While many of the forms and decorative techniques of Goryeo pottery are inherited from China, the method by which this bowl is decorated was unique to Korea. The technique is called 'sangam', and involved in sizing the unfired clay and filling it with a white and or black slip which is then covered in a thin celadon glaze for firing.
The technique was probably inspired by bronze vessels inlaid with silver and lacquer-work inlaid with iridescent shell.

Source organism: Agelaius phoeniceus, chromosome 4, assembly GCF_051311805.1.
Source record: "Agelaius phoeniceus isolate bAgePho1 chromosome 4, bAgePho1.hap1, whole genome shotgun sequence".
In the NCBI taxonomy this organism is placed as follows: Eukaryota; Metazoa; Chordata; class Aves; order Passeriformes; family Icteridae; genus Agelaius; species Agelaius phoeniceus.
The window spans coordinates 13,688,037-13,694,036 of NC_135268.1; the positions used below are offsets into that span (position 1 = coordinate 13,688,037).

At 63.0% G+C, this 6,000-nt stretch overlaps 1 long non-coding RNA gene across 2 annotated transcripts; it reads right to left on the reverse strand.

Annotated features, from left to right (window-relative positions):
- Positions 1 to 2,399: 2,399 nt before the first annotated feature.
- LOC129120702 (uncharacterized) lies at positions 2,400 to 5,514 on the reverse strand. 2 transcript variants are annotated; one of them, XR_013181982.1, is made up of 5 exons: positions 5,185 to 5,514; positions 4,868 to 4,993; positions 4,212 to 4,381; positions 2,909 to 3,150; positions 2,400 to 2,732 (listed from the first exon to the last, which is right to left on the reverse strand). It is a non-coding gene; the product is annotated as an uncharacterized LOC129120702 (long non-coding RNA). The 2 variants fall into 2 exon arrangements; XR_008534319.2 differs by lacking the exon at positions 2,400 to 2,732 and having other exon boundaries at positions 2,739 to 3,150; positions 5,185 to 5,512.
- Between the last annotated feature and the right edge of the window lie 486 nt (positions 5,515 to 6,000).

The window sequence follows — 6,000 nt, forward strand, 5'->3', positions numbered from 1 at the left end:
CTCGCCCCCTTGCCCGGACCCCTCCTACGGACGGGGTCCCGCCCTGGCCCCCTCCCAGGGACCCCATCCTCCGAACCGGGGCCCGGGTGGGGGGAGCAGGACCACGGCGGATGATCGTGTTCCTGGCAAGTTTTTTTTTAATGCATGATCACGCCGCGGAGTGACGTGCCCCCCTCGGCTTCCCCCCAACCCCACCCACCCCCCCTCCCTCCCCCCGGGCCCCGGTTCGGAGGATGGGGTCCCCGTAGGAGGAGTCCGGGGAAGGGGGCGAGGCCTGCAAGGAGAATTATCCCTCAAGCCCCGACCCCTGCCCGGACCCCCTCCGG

In the centre of this larger bowl a chrysanthemum bloom is surrounded by floral scrolls. It was probably used for holding tea, which was drunk socially as well as being used by Buddhist monks as a kind of stimulant to keep them awake during long ceremonies. According to an eighth-century Chinese scholar, the drink tasted better taken from green glazed bowls than from white.
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Sophie Wilson, Adi Levin, Terence Gould and Roger Willmot